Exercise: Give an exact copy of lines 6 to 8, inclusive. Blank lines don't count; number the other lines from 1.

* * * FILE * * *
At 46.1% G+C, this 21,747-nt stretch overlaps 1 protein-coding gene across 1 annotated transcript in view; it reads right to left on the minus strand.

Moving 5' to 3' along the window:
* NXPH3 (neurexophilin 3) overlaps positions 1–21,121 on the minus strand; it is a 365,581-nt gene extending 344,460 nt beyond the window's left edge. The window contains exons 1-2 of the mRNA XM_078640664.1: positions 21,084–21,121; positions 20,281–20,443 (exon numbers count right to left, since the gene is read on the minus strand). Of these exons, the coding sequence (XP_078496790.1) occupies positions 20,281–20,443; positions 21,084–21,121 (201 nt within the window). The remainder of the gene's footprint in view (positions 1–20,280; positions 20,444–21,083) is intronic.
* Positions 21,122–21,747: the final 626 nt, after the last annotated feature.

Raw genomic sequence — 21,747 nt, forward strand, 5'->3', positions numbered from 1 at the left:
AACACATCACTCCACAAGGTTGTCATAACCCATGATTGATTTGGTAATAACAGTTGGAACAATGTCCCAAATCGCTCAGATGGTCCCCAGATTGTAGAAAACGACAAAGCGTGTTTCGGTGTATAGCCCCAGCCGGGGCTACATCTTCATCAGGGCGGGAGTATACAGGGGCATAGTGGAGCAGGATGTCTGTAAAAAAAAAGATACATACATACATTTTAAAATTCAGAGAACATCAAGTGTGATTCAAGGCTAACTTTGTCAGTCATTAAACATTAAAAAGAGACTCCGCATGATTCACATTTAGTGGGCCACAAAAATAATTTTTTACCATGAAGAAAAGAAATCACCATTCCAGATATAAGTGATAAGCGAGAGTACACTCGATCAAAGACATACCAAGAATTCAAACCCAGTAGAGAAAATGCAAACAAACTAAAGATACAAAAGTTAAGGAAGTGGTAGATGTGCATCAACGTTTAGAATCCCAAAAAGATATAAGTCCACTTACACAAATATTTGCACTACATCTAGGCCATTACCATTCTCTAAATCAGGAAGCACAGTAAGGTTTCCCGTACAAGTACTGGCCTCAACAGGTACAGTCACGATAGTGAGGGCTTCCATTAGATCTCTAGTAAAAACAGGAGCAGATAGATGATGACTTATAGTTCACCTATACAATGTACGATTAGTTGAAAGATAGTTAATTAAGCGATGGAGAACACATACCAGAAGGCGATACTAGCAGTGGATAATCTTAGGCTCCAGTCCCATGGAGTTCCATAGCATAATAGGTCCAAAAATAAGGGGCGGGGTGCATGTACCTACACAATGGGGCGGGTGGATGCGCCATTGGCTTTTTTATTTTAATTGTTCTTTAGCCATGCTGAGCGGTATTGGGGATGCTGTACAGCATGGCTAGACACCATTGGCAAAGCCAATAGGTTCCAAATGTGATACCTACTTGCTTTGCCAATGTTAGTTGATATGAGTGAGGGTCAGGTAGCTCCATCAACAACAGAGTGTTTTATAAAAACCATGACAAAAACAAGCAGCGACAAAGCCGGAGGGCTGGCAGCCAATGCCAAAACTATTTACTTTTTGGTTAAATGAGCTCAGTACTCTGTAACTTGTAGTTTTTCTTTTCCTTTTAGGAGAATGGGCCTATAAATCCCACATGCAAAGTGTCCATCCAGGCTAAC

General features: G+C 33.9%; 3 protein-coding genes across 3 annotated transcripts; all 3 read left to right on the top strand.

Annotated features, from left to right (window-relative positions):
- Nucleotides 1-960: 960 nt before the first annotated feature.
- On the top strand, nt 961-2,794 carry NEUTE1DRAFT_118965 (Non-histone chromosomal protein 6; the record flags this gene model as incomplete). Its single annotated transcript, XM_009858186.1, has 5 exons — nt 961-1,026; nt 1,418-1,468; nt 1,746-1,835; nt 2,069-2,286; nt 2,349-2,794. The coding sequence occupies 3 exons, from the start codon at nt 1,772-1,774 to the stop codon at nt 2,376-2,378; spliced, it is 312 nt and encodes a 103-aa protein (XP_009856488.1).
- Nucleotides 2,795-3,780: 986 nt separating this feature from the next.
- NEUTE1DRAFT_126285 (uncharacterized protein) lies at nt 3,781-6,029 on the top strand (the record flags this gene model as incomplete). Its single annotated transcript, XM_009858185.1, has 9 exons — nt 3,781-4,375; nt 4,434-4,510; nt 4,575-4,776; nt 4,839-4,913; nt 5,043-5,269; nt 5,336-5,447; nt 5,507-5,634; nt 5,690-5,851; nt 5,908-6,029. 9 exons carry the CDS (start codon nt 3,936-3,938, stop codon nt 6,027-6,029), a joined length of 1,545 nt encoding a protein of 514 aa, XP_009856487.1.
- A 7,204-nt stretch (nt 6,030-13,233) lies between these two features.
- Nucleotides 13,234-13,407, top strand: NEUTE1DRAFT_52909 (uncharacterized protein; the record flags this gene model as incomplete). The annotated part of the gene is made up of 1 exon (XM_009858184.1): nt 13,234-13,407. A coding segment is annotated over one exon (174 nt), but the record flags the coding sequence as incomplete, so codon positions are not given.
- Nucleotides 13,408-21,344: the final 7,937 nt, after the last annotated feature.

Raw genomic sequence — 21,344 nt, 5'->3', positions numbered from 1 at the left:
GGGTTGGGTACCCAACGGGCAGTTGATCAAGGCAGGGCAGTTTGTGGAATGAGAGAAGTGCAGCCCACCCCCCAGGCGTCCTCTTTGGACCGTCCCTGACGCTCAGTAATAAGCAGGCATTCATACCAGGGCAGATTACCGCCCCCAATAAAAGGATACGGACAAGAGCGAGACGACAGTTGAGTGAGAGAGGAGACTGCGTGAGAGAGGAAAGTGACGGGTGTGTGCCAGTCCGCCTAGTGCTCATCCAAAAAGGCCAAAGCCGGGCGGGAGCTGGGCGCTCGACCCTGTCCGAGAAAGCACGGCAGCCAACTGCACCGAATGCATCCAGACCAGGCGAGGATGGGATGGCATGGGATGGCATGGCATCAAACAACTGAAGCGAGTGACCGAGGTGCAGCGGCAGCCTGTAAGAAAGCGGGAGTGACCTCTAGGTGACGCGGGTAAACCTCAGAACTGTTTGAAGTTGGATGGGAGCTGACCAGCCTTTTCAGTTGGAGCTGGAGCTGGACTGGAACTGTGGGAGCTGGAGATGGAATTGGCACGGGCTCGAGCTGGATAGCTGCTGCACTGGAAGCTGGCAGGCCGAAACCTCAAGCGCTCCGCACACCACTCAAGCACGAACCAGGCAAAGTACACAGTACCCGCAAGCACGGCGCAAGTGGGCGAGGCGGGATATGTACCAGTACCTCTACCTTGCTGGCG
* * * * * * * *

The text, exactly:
AACACATCACTCCACAAGGTTGTCATAACCCATGATTGATTTGGTAATAACAGTTGGAACAATGTCCCAAATCGCTCAGATGGTCCCCAGATTGTAGAAAACGACAAAGCGTGTTTCGGTGTATAGCCCCAGCCGGGGCTACATCTTCATCAGGGCGGGAGTATACAGGGGCATAGTGGAGCAGGATGTCTGTAAAAAAAAAGATACATACATACATTTTAAAATTCAGAGAACATCAAGTGTGATTCAAGGCTAACTTTGTCAGTCATTAAACATTAAAAAGAGACTCCGCATGATTCACATTTAGTGGGCCACAAAAATAATTTTTTACCATGAAGAAAAGAAATCACCATTCCAGATATAAGTGATAAGCGAGAGTACACTCGATCAAAGACATACCAAGAATTCAAACCCAGTAGAGAAAATGCAAACAAACTAAAGATACAAAAGTTAAGGAAGTGGTAGATGTGCATCAACGTTTAGAATCCCAAAAAGATATAAGTCCACTTACACAAATATTTGCACTACATCTAGGCCATTACCATTCTCTAAATCAGGAAGCACAGTAAGGTTTCCCGTACAAGTACTGGCCTCAACAGGTACAGTCACGATAGTGAGGGCTTCCATTAGATCTCTAGTAAAAACAGGAGCAGATAGATGATGACTTATAGTTCACCTATACAATGTACGATTAGTTGAAAGATAGTTAATTAAGCGATGGAGAACACATACCAGAAGGCGATACTAGCAGTGGATAATCTTAGGCTCCAGTCCCATGGAGTTCCATAGCATAATAGGTCCAAAAATAAGGGGCGGGGTGCATGTACCTACACAATGGGGCGGGTGGATGCGCCATTGGCTTTTTTATTTTAATTGTTCTTTAGCCATGCTGAGCGGTATTGGGGATGCTGTACAGCATGGCTAGACACCATTGGCAAAGCCAATAGGTTCCAAATGTGATACCTACTTGCTTTGCCAATGTTAGTTGATATGAGTGAGGGTCAGGTAGCTCCATCAACAACAGAGTGTTTTATAAAAACCATGACAAAAACAAGCAGCGACAAAGCCGGAGGGCTGGCAGCCAATGCCAAAACTATTTACTTTTTGGTTAAATGAGCTCAGTACTCTGTAACTTGTAGTTTTTCTTTTCCTTTTAGGAGAATGGGCCTATAAATCCCACATGCAAAGTGTCCATCCAGGCTAAC

General features: G+C 33.9%; 3 protein-coding genes across 3 annotated transcripts; all 3 read left to right on the top strand.

Annotated features, from left to right (window-relative positions):